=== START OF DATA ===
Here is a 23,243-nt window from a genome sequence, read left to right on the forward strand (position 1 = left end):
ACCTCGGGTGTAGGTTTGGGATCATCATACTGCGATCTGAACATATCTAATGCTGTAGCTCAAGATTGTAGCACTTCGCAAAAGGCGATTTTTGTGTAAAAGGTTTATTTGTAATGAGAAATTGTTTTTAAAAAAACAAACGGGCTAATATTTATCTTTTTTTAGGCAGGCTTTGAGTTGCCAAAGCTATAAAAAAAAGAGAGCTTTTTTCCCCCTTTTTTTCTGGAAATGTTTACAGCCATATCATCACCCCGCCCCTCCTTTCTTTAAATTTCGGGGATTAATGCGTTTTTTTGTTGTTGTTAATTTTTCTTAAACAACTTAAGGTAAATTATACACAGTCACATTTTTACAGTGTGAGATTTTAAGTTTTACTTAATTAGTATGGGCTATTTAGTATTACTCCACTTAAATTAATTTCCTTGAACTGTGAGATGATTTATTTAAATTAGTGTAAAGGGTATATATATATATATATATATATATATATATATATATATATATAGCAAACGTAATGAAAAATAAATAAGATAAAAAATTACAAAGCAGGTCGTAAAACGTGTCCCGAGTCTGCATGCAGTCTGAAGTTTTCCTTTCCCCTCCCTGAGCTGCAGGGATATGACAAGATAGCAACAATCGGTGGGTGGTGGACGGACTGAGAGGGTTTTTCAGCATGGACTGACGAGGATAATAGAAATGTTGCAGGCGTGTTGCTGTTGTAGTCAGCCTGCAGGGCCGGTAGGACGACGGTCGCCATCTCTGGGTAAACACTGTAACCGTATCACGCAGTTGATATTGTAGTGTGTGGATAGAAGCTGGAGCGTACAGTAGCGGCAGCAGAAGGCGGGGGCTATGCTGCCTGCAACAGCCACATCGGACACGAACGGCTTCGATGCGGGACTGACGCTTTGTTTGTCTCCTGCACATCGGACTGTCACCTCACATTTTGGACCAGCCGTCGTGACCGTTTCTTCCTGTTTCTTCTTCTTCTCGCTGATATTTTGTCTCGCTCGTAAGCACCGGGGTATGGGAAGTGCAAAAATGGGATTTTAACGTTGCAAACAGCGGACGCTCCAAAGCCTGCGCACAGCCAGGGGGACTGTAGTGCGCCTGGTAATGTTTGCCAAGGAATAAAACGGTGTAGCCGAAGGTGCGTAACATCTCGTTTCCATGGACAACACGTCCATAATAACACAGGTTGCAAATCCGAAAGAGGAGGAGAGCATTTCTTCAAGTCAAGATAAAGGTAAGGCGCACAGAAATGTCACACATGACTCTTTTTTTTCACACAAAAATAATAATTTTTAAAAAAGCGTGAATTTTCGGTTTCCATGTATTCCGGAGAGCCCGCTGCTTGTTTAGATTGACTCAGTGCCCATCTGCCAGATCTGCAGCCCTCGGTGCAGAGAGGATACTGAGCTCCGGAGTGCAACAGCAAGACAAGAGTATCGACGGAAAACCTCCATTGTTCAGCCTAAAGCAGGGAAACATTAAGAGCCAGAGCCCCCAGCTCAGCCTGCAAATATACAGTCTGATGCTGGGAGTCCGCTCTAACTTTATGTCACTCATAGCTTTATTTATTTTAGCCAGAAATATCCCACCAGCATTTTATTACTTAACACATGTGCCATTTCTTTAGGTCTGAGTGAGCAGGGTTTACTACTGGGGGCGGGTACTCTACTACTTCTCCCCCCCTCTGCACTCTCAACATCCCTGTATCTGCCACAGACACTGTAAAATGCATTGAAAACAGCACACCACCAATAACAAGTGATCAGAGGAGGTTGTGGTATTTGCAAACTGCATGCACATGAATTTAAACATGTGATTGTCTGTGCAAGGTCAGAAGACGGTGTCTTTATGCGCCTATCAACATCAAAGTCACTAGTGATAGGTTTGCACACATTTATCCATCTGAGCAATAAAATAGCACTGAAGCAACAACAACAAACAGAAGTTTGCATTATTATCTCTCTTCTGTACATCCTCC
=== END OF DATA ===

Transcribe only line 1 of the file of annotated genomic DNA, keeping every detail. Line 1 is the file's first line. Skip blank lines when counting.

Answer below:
Here is a 23,243-nt window from a genome sequence, read left to right on the forward strand (position 1 = left end):